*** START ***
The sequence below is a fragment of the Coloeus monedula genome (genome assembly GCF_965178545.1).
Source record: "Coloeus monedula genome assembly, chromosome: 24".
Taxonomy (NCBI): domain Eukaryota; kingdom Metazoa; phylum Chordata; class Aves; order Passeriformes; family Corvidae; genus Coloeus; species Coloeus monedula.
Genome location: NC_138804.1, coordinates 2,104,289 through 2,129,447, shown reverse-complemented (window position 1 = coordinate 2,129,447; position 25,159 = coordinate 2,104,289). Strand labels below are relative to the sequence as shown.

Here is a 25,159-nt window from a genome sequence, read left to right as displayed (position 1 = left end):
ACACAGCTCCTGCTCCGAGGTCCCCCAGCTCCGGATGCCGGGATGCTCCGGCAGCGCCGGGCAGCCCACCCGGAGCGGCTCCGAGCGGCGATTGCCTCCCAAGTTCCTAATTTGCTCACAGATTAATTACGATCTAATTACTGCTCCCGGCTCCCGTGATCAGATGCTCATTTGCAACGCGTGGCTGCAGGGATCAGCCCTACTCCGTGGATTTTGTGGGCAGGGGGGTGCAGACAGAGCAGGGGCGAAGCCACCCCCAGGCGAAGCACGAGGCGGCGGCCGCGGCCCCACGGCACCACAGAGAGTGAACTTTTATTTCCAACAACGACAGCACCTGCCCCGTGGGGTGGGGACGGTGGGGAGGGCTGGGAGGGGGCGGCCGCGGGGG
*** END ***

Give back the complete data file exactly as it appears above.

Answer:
The sequence below is a fragment of the Coloeus monedula genome (genome assembly GCF_965178545.1).
Source record: "Coloeus monedula genome assembly, chromosome: 24".
Taxonomy (NCBI): domain Eukaryota; kingdom Metazoa; phylum Chordata; class Aves; order Passeriformes; family Corvidae; genus Coloeus; species Coloeus monedula.
Genome location: NC_138804.1, coordinates 2,104,289 through 2,129,447, shown reverse-complemented (window position 1 = coordinate 2,129,447; position 25,159 = coordinate 2,104,289). Strand labels below are relative to the sequence as shown.

Here is a 25,159-nt window from a genome sequence, read left to right as displayed (position 1 = left end):
ACACAGCTCCTGCTCCGAGGTCCCCCAGCTCCGGATGCCGGGATGCTCCGGCAGCGCCGGGCAGCCCACCCGGAGCGGCTCCGAGCGGCGATTGCCTCCCAAGTTCCTAATTTGCTCACAGATTAATTACGATCTAATTACTGCTCCCGGCTCCCGTGATCAGATGCTCATTTGCAACGCGTGGCTGCAGGGATCAGCCCTACTCCGTGGATTTTGTGGGCAGGGGGGTGCAGACAGAGCAGGGGCGAAGCCACCCCCAGGCGAAGCACGAGGCGGCGGCCGCGGCCCCACGGCACCACAGAGAGTGAACTTTTATTTCCAACAACGACAGCACCTGCCCCGTGGGGTGGGGACGGTGGGGAGGGCTGGGAGGGGGCGGCCGCGGGGG